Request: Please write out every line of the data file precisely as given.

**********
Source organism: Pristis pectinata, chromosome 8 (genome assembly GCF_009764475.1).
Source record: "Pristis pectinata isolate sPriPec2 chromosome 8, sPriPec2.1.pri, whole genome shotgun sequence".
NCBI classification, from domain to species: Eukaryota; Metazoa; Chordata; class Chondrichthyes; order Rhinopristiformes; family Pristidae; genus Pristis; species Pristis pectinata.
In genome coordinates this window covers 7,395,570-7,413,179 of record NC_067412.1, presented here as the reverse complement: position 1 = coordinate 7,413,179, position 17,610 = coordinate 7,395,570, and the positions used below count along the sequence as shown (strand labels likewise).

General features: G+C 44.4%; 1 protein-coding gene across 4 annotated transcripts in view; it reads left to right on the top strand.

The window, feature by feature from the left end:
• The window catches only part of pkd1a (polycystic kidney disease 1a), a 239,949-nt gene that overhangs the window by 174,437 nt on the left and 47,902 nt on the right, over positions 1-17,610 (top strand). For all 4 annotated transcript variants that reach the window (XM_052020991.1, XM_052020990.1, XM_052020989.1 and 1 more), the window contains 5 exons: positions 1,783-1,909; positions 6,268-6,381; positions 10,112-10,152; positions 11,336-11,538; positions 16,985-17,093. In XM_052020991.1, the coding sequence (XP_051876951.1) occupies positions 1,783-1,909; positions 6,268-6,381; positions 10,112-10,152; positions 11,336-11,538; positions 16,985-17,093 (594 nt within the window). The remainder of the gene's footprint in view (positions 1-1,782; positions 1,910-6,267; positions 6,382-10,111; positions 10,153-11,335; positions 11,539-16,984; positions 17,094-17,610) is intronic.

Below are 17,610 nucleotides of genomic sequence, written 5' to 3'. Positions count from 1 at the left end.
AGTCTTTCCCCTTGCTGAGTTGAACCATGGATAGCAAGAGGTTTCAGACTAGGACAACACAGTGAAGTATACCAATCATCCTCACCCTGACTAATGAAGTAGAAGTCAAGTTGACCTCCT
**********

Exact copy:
Source organism: Pristis pectinata, chromosome 8 (genome assembly GCF_009764475.1).
Source record: "Pristis pectinata isolate sPriPec2 chromosome 8, sPriPec2.1.pri, whole genome shotgun sequence".
NCBI classification, from domain to species: Eukaryota; Metazoa; Chordata; class Chondrichthyes; order Rhinopristiformes; family Pristidae; genus Pristis; species Pristis pectinata.
In genome coordinates this window covers 7,395,570-7,413,179 of record NC_067412.1, presented here as the reverse complement: position 1 = coordinate 7,413,179, position 17,610 = coordinate 7,395,570, and the positions used below count along the sequence as shown (strand labels likewise).

General features: G+C 44.4%; 1 protein-coding gene across 4 annotated transcripts in view; it reads left to right on the top strand.

The window, feature by feature from the left end:
• The window catches only part of pkd1a (polycystic kidney disease 1a), a 239,949-nt gene that overhangs the window by 174,437 nt on the left and 47,902 nt on the right, over positions 1-17,610 (top strand). For all 4 annotated transcript variants that reach the window (XM_052020991.1, XM_052020990.1, XM_052020989.1 and 1 more), the window contains 5 exons: positions 1,783-1,909; positions 6,268-6,381; positions 10,112-10,152; positions 11,336-11,538; positions 16,985-17,093. In XM_052020991.1, the coding sequence (XP_051876951.1) occupies positions 1,783-1,909; positions 6,268-6,381; positions 10,112-10,152; positions 11,336-11,538; positions 16,985-17,093 (594 nt within the window). The remainder of the gene's footprint in view (positions 1-1,782; positions 1,910-6,267; positions 6,382-10,111; positions 10,153-11,335; positions 11,539-16,984; positions 17,094-17,610) is intronic.

Below are 17,610 nucleotides of genomic sequence, written 5' to 3'. Positions count from 1 at the left end.
AGTCTTTCCCCTTGCTGAGTTGAACCATGGATAGCAAGAGGTTTCAGACTAGGACAACACAGTGAAGTATACCAATCATCCTCACCCTGACTAATGAAGTAGAAGTCAAGTTGACCTCCT